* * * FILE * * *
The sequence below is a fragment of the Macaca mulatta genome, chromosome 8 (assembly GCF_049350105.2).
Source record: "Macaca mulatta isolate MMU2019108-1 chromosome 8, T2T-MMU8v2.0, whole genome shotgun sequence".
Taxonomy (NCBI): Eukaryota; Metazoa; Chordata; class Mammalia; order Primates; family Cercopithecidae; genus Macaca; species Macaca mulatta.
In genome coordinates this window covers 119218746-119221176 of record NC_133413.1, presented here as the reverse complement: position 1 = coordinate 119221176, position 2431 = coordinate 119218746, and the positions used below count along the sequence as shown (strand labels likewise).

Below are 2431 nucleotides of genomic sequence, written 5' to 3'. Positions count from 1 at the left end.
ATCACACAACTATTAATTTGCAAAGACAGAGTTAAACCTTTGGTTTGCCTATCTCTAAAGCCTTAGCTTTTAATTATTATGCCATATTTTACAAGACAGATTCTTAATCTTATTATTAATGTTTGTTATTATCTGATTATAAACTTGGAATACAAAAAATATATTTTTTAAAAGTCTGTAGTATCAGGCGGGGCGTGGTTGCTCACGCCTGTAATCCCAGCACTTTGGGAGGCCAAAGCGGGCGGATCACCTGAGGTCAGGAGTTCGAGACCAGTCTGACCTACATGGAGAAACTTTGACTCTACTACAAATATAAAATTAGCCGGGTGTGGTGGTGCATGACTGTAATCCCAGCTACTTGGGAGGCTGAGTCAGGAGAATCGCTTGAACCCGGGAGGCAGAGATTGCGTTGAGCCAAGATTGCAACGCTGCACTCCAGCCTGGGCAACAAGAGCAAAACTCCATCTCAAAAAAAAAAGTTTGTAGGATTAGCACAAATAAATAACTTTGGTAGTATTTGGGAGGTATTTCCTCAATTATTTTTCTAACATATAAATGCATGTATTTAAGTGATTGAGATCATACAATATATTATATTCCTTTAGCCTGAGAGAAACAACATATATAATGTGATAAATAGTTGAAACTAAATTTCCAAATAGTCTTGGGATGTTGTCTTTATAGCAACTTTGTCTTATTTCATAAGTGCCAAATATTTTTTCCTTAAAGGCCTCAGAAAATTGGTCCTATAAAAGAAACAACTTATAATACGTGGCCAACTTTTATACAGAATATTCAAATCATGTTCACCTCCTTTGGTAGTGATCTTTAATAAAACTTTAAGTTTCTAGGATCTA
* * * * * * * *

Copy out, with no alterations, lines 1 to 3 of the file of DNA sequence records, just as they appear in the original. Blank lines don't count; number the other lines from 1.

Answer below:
The sequence below is a fragment of the Macaca mulatta genome, chromosome 8 (assembly GCF_049350105.2).
Source record: "Macaca mulatta isolate MMU2019108-1 chromosome 8, T2T-MMU8v2.0, whole genome shotgun sequence".
Taxonomy (NCBI): Eukaryota; Metazoa; Chordata; class Mammalia; order Primates; family Cercopithecidae; genus Macaca; species Macaca mulatta.